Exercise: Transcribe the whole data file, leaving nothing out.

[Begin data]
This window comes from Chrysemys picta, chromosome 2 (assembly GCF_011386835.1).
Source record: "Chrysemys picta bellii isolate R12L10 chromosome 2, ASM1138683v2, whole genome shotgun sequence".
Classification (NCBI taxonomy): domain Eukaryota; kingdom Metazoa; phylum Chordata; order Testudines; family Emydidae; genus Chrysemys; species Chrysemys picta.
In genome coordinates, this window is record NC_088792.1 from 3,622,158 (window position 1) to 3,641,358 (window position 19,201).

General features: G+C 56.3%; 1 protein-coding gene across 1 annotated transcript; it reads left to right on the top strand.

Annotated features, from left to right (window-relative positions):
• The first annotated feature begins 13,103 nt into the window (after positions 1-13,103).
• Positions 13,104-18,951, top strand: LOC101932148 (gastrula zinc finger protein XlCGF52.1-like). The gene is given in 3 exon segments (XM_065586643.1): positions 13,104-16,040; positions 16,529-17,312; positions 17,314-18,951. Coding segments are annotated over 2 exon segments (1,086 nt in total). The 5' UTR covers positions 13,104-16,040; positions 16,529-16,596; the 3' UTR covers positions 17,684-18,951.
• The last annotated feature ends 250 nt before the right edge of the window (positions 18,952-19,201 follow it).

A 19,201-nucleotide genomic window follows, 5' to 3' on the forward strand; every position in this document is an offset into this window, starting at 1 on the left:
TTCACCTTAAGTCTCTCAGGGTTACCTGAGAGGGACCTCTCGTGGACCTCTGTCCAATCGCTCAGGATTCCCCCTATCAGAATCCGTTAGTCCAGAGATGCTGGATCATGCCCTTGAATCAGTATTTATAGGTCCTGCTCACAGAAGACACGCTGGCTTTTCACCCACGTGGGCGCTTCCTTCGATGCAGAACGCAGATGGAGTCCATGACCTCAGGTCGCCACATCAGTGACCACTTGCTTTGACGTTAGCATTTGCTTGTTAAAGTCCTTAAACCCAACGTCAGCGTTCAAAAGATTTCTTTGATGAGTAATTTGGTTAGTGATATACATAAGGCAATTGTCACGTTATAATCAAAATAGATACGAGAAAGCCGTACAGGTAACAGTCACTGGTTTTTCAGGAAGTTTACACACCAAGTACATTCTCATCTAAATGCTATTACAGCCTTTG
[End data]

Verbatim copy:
This window comes from Chrysemys picta, chromosome 2 (assembly GCF_011386835.1).
Source record: "Chrysemys picta bellii isolate R12L10 chromosome 2, ASM1138683v2, whole genome shotgun sequence".
Classification (NCBI taxonomy): domain Eukaryota; kingdom Metazoa; phylum Chordata; order Testudines; family Emydidae; genus Chrysemys; species Chrysemys picta.
In genome coordinates, this window is record NC_088792.1 from 3,622,158 (window position 1) to 3,641,358 (window position 19,201).

General features: G+C 56.3%; 1 protein-coding gene across 1 annotated transcript; it reads left to right on the top strand.

Annotated features, from left to right (window-relative positions):
• The first annotated feature begins 13,103 nt into the window (after positions 1-13,103).
• Positions 13,104-18,951, top strand: LOC101932148 (gastrula zinc finger protein XlCGF52.1-like). The gene is given in 3 exon segments (XM_065586643.1): positions 13,104-16,040; positions 16,529-17,312; positions 17,314-18,951. Coding segments are annotated over 2 exon segments (1,086 nt in total). The 5' UTR covers positions 13,104-16,040; positions 16,529-16,596; the 3' UTR covers positions 17,684-18,951.
• The last annotated feature ends 250 nt before the right edge of the window (positions 18,952-19,201 follow it).

A 19,201-nucleotide genomic window follows, 5' to 3' on the forward strand; every position in this document is an offset into this window, starting at 1 on the left:
TTCACCTTAAGTCTCTCAGGGTTACCTGAGAGGGACCTCTCGTGGACCTCTGTCCAATCGCTCAGGATTCCCCCTATCAGAATCCGTTAGTCCAGAGATGCTGGATCATGCCCTTGAATCAGTATTTATAGGTCCTGCTCACAGAAGACACGCTGGCTTTTCACCCACGTGGGCGCTTCCTTCGATGCAGAACGCAGATGGAGTCCATGACCTCAGGTCGCCACATCAGTGACCACTTGCTTTGACGTTAGCATTTGCTTGTTAAAGTCCTTAAACCCAACGTCAGCGTTCAAAAGATTTCTTTGATGAGTAATTTGGTTAGTGATATACATAAGGCAATTGTCACGTTATAATCAAAATAGATACGAGAAAGCCGTACAGGTAACAGTCACTGGTTTTTCAGGAAGTTTACACACCAAGTACATTCTCATCTAAATGCTATTACAGCCTTTG